Ms D Dlakude (ANC) wanted to know if any improvements were apparent when comparing the 2008/09 audit and the 2009/10 audit. She asked whether it was likely that unqualified audit reports would continue if the  leadership monitoring procedures were implemented as suggested by AGSA.

Mr Randall responded that, looking at the overall portfolio, there had been little change and most issues were similar to those outlined in the previous year. However, it was necessary to look closely at the quality of the financial statements and the quality of reporting on pre-determined objectives (PDOs).

Mr P Maluleka (ANC) wanted to know if AGSA thought would be helpful for the Committee to interact with departments and entities on a more regular basis, perhaps quarterly.

Mr Randall said he would be reluctant to make suggestions to the Committee, but noted that governance issues were important. At audit committee level, there were quarterly reports produced on the PDOs. It was necessary then to look at whether these objectives were required and appropriate for that entity. He did say that it was necessary to adopt a proactive approach. It must also be borne in mind that many of the goals of the entities were financial in nature.

Mr S Farrow (DA) referred to Slide 14, dealing with irregular expenditure. He wanted to know how there had been accounting for the money that was repaid, which could be close to R100 million, and wondered who was controlling that process, and whether the transaction fee would be stopped.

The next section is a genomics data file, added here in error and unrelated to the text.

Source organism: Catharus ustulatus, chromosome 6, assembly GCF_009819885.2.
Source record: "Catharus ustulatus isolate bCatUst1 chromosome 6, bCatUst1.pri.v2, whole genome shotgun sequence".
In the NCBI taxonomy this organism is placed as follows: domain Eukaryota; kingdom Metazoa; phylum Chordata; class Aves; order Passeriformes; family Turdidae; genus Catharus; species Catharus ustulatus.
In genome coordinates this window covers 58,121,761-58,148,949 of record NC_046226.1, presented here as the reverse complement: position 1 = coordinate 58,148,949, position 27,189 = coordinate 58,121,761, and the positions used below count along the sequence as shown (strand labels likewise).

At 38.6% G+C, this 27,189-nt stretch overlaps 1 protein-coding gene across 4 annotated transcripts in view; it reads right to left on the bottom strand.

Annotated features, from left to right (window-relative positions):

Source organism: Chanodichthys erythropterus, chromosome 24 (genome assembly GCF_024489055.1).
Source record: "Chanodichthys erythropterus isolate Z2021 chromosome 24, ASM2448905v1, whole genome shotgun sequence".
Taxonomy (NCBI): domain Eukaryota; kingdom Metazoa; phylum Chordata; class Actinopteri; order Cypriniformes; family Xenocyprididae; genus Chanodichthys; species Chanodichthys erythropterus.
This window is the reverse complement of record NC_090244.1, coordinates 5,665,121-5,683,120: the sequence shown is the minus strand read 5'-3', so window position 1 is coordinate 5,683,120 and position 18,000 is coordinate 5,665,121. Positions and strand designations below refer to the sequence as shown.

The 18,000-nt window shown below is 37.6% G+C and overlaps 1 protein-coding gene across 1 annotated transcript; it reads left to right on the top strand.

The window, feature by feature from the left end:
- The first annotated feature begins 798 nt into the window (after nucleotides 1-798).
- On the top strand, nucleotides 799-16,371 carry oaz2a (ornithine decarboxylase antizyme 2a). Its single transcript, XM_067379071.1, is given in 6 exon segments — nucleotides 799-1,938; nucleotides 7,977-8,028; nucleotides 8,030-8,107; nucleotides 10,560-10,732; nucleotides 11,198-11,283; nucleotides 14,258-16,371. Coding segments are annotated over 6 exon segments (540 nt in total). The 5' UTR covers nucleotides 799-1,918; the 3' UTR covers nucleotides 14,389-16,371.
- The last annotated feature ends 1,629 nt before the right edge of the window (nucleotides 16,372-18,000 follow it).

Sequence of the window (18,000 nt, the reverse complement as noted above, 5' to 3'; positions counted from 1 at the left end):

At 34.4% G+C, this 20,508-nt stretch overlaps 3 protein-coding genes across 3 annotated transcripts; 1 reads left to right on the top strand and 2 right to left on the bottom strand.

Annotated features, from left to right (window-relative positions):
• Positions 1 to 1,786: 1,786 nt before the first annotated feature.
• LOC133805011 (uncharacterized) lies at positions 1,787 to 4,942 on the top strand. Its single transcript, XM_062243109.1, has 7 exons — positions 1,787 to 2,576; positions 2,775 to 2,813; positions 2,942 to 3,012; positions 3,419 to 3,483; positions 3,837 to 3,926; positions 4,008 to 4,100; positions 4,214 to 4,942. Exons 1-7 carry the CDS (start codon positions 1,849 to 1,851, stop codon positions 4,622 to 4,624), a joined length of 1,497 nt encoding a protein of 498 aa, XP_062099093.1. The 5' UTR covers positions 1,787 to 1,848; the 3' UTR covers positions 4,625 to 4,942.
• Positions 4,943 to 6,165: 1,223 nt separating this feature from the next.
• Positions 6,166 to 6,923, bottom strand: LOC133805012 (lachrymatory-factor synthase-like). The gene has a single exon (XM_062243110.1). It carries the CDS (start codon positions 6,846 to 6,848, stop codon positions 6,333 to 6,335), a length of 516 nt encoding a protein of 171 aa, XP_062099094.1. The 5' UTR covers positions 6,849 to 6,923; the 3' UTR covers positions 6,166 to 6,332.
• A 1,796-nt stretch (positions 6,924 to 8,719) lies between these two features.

Mr Randall responded that he was not sure what happened to the money at the RTMC. The accounting officer needed to be asked to give a response on that. The RTMC needed to give attention to many matters.

Mr P Mbhele (COPE) wanted to know if there were any areas of weaknesses or errors common to the three areas of leadership, financial and performance management and governance, across the entities.

Mr Randall said that there were weaknesses in the reporting of financial statements, and reporting on PDOs.

Mr Ramballi responded that skilled human resources were also lacking.

Mr Farrow wanted to know whether AGSA had seen the Ministerial Task Team report into the operations of the RTMC, and whether this report by AGSA tied into those findings.

Mr Randall responded that as far AGSA would review investigatory reports, especially the implications on the financial statements and PDOs. AGSA had noted and reported that there had been an investigation. However, the follow up actions were in the hands of the respective governing bodies. This report was finalised subsequent to year-end, and would thus only be reviewed during the audit of the 2010/11 financial year.